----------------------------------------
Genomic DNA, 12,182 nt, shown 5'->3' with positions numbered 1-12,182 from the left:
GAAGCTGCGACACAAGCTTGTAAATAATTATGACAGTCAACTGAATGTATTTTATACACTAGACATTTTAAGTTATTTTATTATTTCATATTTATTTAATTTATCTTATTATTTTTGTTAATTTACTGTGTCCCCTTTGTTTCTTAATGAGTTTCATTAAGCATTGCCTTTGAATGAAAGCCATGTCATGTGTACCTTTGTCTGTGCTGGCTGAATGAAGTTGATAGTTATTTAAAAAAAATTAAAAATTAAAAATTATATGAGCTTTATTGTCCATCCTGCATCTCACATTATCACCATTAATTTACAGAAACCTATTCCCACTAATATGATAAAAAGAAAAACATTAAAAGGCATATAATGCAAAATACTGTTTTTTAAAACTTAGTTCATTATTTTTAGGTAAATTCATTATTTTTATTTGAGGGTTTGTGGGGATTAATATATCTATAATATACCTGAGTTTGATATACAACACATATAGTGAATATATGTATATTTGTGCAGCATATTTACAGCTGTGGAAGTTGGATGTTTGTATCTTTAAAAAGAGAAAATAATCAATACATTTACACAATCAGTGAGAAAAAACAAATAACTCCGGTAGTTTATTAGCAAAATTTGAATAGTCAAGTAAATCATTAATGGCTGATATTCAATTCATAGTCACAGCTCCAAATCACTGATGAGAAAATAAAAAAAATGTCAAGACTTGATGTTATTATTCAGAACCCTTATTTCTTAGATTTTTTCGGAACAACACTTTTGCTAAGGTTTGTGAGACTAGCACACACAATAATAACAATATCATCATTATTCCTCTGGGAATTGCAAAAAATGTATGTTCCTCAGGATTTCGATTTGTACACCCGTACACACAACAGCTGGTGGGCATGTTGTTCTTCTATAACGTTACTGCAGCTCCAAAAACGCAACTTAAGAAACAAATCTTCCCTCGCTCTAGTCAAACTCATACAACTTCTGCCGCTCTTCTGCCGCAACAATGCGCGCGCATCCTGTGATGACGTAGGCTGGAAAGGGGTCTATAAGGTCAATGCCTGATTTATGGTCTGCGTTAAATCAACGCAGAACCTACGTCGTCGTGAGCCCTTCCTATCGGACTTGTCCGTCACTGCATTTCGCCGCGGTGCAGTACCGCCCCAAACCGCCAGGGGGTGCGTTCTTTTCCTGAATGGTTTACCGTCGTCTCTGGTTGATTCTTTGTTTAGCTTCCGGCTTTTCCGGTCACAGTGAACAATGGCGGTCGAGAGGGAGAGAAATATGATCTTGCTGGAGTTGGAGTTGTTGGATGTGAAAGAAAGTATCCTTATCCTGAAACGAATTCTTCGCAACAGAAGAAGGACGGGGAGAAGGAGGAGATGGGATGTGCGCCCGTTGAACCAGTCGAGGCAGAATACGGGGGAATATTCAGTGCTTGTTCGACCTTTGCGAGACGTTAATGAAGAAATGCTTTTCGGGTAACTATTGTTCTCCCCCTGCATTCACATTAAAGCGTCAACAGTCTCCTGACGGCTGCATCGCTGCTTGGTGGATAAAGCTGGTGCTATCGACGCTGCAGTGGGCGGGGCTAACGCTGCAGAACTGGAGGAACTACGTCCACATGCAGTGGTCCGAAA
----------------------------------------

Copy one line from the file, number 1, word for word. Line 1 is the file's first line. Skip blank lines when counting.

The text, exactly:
Genomic DNA, 12,182 nt, shown 5'->3' with positions numbered 1-12,182 from the left: